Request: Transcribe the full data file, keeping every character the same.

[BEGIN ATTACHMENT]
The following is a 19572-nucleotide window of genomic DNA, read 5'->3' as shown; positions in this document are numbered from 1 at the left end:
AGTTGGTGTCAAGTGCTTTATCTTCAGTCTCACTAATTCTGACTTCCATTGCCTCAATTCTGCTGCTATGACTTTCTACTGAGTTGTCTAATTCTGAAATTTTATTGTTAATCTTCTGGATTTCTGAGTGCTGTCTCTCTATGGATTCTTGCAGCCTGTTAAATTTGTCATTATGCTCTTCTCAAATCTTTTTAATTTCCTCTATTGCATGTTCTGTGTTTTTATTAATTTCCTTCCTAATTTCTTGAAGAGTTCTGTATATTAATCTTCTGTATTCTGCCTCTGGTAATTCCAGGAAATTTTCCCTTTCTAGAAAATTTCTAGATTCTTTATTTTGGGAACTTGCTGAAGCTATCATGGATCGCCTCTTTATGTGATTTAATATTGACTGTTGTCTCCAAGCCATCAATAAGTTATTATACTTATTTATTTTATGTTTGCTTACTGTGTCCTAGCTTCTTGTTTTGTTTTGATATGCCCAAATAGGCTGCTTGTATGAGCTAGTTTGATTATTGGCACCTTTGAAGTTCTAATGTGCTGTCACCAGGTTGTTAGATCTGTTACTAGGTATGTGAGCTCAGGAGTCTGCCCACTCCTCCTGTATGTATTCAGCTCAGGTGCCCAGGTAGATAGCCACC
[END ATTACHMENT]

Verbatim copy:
The following is a 19572-nucleotide window of genomic DNA, read 5'->3' as shown; positions in this document are numbered from 1 at the left end:
AGTTGGTGTCAAGTGCTTTATCTTCAGTCTCACTAATTCTGACTTCCATTGCCTCAATTCTGCTGCTATGACTTTCTACTGAGTTGTCTAATTCTGAAATTTTATTGTTAATCTTCTGGATTTCTGAGTGCTGTCTCTCTATGGATTCTTGCAGCCTGTTAAATTTGTCATTATGCTCTTCTCAAATCTTTTTAATTTCCTCTATTGCATGTTCTGTGTTTTTATTAATTTCCTTCCTAATTTCTTGAAGAGTTCTGTATATTAATCTTCTGTATTCTGCCTCTGGTAATTCCAGGAAATTTTCCCTTTCTAGAAAATTTCTAGATTCTTTATTTTGGGAACTTGCTGAAGCTATCATGGATCGCCTCTTTATGTGATTTAATATTGACTGTTGTCTCCAAGCCATCAATAAGTTATTATACTTATTTATTTTATGTTTGCTTACTGTGTCCTAGCTTCTTGTTTTGTTTTGATATGCCCAAATAGGCTGCTTGTATGAGCTAGTTTGATTATTGGCACCTTTGAAGTTCTAATGTGCTGTCACCAGGTTGTTAGATCTGTTACTAGGTATGTGAGCTCAGGAGTCTGCCCACTCCTCCTGTATGTATTCAGCTCAGGTGCCCAGGTAGATAGCCACC